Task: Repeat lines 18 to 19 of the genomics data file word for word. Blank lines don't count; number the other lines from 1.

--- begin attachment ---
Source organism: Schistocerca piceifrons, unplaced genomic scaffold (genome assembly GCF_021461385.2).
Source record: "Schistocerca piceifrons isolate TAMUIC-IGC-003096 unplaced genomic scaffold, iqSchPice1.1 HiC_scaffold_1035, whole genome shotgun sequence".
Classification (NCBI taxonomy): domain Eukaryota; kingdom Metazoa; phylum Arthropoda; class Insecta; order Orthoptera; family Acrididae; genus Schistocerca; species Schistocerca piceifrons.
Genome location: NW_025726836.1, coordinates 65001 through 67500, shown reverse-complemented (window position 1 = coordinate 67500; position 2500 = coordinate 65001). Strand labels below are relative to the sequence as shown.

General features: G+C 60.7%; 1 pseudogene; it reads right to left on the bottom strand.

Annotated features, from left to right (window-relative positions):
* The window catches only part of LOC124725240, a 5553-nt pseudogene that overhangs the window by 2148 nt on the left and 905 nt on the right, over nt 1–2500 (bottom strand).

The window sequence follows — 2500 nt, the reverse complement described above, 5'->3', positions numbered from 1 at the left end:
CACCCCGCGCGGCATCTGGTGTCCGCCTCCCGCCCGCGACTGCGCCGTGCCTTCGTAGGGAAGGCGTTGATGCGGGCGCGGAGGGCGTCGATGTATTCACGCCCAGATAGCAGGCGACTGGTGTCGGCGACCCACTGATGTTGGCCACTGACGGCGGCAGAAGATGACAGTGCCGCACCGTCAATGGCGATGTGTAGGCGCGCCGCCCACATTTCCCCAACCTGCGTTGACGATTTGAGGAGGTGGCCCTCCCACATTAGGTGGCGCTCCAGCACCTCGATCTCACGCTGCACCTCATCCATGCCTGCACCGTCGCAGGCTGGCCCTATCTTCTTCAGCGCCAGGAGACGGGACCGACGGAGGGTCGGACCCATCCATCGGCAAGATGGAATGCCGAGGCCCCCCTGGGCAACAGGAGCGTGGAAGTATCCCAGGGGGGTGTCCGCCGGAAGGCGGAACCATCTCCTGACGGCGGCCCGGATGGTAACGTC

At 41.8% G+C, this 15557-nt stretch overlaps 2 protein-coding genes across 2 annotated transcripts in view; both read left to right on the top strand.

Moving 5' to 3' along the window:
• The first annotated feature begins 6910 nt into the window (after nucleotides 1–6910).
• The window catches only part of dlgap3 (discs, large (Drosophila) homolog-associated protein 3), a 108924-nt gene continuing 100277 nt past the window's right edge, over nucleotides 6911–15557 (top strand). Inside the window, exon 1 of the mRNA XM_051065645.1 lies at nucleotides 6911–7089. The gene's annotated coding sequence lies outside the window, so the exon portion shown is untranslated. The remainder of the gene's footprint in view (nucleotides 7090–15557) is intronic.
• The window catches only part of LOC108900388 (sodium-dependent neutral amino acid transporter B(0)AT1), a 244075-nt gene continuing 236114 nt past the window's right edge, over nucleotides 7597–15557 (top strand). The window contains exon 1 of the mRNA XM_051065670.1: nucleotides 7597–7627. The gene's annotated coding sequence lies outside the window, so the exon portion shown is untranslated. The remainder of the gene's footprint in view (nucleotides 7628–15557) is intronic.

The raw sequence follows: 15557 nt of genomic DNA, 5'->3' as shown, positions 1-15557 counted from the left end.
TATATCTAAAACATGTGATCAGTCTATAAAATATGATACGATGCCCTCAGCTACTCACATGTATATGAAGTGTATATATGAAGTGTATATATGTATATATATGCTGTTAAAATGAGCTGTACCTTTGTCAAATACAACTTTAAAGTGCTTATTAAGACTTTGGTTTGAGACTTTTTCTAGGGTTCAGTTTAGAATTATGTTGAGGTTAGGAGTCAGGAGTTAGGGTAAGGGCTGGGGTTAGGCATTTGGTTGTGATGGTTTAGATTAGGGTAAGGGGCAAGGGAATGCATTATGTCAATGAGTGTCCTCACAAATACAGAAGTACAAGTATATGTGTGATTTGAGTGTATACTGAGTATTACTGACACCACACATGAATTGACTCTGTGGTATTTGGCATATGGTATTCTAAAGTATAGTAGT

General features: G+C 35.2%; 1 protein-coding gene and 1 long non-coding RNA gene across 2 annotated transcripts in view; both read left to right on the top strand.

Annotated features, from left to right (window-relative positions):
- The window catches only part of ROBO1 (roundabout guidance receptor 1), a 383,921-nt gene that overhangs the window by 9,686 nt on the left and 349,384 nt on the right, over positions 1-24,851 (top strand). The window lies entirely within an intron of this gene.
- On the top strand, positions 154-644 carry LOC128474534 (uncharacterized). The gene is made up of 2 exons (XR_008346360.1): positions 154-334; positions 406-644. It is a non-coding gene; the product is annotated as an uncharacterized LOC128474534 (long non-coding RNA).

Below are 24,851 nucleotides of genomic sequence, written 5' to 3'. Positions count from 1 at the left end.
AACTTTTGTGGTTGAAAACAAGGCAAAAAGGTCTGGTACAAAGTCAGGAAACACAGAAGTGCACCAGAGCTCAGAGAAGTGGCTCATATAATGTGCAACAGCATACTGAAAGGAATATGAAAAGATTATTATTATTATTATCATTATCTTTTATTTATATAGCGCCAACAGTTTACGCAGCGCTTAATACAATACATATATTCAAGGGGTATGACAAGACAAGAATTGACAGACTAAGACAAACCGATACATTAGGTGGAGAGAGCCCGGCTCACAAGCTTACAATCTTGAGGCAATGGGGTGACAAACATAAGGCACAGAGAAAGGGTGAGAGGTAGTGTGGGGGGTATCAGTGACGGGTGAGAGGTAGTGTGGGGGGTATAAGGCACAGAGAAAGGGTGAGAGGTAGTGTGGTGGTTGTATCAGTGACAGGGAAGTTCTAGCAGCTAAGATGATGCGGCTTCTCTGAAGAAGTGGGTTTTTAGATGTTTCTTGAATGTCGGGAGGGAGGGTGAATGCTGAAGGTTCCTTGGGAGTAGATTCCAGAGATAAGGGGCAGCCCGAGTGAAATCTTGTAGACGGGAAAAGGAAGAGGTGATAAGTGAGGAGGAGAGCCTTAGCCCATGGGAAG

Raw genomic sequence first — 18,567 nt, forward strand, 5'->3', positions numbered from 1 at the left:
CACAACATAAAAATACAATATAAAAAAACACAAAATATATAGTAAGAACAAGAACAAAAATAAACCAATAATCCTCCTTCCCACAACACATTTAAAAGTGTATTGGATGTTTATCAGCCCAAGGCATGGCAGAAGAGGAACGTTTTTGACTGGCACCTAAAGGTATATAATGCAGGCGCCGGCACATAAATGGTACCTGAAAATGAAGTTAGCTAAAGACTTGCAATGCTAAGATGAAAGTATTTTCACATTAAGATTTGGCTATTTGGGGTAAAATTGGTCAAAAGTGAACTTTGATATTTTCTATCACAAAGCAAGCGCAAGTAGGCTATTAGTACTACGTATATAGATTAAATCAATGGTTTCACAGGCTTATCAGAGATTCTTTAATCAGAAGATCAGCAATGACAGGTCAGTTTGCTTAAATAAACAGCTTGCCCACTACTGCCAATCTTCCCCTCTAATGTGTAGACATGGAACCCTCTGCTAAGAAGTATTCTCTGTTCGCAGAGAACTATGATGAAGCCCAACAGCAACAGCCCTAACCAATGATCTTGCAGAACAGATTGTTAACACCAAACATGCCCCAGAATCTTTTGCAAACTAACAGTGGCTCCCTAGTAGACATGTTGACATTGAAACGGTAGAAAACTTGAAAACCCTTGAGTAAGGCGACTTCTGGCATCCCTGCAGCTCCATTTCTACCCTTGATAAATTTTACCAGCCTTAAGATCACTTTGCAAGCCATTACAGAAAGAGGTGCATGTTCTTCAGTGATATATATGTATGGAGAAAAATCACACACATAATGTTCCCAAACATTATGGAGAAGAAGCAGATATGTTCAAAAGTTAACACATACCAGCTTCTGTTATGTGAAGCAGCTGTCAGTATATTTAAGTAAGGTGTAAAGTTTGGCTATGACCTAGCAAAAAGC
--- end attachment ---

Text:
Annotated features, from left to right (window-relative positions):
- The window catches only part of ROBO1 (roundabout guidance receptor 1), a 383,921-nt gene that overhangs the window by 9,686 nt on the left and 349,384 nt on the right, over positions 1-24,851 (top strand). The window lies entirely within an intron of this gene.